We had made plans to go scuba diving with the islands only scuba instructor the next day.  It was going to cost us about $100 for two people, 3 dives and a 1 hour tanks.  However that night we learned that we hadn’t used enough or high enough sunblock as both of us were burned.  Not terrible but enough to make scuba diving uncomfortable. The next morning we decided to head back to Jakarta and come back again another time. We took the ferry back to Muara Angke and I talked with some locals about other great remote islands in East and West Java. 

All-in-all a pretty successful trip.  Ive been telling everyone that they should come here to visit because its so cheap to travel.  One of Lidas friends is coming in July but none of my friends have really expressed interest (except Joni!).  But I want to give you an example of just how cheap it is to travel.

  • One way to Pramuka $4/person
  • Chartered boat to Tidung $50
  • home-stay $13/night
  • 1 day boat charter for snorkeling $50
  • 3 meals per day $1.50
  • Bike rental $1.50/day
  • Snorkel gear $3/day
  • Return boat to Jakarta  $4/person 

So total for two days and two people we spent $158.  If we had known better, we could have saved $50 on the boat from Pramuka to Tidung by taking the direct boat from Muara Angke to Tidung, so really youre looking at about $100 for a weekend trip. We’re already planning out next one.  Talking about camping out on the beach this time.

No Country for Poor Lida


They put Lida on the 7pm flight out of Singapore and I changed my flight to that as well. It was great to finally see her. She told me about the night and what happened and we enjoyed a few beers looking forward to a real nights sleep in our bed.

When we arrived in Jakarta we were taken to the immigration office to be interviewed. After about an hour of waiting they informed us that because Lida was deported from Singapore she couldn’t enter Indonesia until she went back to Russia first.

Of coarse there were no more flights out the rest of the night, so she would have to spend the night in a holding area again. Luckily they allowed me to stay with her this time. Unfortunately, unlike Singapore, there were no beds. Just a dirty room with one chair.

We spent the night trying to sleep on a 3 by 2 foot mat and figure out what to do. The immigration officers say there will be no problem for her to come back right after she returns to Russia. It means that by the time she gets back here on Tuesday or Wednesday, provided there are no problems in Russia and the Indonesian Immigration officers were right that there will be no problems, she will have spent 6 straight days in airports across SE Asia, the Middle East and Europe.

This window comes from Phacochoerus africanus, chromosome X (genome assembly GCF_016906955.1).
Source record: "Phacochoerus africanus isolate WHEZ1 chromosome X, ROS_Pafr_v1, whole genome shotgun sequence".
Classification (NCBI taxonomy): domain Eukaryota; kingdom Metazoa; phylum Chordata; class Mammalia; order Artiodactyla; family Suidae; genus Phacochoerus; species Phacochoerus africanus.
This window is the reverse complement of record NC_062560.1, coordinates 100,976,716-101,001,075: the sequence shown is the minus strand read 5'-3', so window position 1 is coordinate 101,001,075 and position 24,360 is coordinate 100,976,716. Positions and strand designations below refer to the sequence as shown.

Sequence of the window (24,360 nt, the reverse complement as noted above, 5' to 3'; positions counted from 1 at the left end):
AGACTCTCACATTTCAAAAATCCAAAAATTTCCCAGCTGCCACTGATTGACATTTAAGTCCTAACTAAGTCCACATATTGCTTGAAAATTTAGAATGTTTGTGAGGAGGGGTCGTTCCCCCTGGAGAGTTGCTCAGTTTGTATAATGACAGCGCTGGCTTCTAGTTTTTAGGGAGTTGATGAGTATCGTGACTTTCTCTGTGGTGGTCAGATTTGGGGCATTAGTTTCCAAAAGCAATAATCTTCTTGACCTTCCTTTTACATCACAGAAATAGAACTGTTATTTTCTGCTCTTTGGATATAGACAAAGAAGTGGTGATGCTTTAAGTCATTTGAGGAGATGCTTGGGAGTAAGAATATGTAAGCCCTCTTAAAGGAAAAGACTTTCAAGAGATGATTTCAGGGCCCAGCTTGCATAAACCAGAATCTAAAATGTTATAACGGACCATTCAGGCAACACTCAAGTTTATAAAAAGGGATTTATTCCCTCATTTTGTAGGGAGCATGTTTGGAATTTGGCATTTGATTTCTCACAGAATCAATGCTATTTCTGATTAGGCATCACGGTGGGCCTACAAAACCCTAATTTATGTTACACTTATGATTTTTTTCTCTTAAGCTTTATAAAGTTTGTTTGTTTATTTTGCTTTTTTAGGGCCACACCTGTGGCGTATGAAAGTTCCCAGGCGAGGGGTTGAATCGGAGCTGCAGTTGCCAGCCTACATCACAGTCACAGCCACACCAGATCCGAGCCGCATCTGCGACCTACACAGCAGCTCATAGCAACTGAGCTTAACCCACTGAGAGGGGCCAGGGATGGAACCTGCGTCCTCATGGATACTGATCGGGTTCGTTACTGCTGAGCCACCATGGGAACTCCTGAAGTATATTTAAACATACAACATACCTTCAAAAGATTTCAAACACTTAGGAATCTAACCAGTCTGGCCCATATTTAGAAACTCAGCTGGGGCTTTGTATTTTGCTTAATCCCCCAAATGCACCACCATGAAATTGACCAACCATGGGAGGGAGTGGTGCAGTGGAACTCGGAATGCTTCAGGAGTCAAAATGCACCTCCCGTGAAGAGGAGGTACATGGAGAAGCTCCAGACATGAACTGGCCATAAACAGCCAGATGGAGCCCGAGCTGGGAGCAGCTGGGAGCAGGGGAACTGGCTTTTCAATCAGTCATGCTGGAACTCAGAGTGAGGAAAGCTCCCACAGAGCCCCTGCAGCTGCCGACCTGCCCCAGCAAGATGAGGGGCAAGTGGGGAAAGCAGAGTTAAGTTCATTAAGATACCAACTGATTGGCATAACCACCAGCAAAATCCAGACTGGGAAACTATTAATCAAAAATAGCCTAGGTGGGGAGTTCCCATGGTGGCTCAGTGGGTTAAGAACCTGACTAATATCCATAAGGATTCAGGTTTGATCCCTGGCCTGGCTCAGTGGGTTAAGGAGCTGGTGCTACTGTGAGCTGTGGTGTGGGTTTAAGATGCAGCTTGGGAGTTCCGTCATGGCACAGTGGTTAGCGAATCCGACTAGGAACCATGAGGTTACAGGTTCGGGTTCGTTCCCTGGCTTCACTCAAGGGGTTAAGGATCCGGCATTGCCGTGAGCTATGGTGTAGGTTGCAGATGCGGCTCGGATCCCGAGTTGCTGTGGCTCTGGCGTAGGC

Island Hopping Part 1


So we are finally taking our first trip out of Jakarta to Kepulauan Seribu (Thousand Islands). Its an island chain that stretches from Jakarta Bay into the Java Sea. There are about 120 islands with few facilities save for a handful of islands. I guess they started counting the islands and got to 100 or so and said “ahh screw it, just call it one thousand. We’ve already got the dressing named after it anyway.”

The plan was to go to an island call Tidung. Its remote enough but has basic services. We got to the marina to find the boat to Tidung was cancelled a few years ago and you canb only charter a boat for about $600.

The next option was Pramuka. Not too sure about it but its definately one of the more populated islands. We missed the speed boat because we only had about $100 in cash and there’s no ATMs on the islands. Now we are waiting until 1pm to take public prama there. It will be 3 times as slow as the morning boat but its 10 time cheeper so I guess that’s ok.

Ill post more later, hoping to go diving or snorkling at the least.


Spent 4 hours at the immigration office today.  Heres how it went:

  • 12:30pm – Arrive, entire staff is on lunch break until 1
  • 1:10pm – Staff comes back and takes our forms (read:looks up from their paper where theyd been sitting the whole time)
  • 1:30pm – Woman reviews packet again and tells us to go make photo copies of our passports
  • 2pm – Woman reviews packet again and tells us to take packet to office across the hall
  • 2:10pm – Woman reviews packet and tells us to take packet to Mr. Daniel on the ground floor
  • 2:30pm – Mr. Daniel reviews packet and tells us to take packet to Mr. Uzu on the 3rd floor (Mr. Daniel’s counter part was playing Zuma while his office was literally stacked 2 meters high with red immigration packets and the next room looked like the scene at the end of Indiana Jones and the Raiders of the Lost Arc except with red packets)
  • 3pm – Mr. Uzu reviews packet and tells us to go to next window
  • 3:30pm – Man reviews packet and tells us to go down to cashier on the ground floor.
  • 3:35pm – Cashier says they are closed come back tomorrow, even though there are 5 people behind the desk and they obviously arent closed. Dirty German hippie that had followed the same steps behind us all day yells at them and got them to let us pay anyway.
  • 3:55pm – Cashier sends us back up to the first window on the 3rd floor.
  • 4:15pm – Original woman reviews packet, tells us to photocopy our passports again.  3rd floor copier is closed, sends us down to copier on 1st floor.
  • 4:30pm – Receive passport with one simple stamp and a signature.

 4 hours, 9 people, 7 stations…..taaaaaddaaaaaaaaa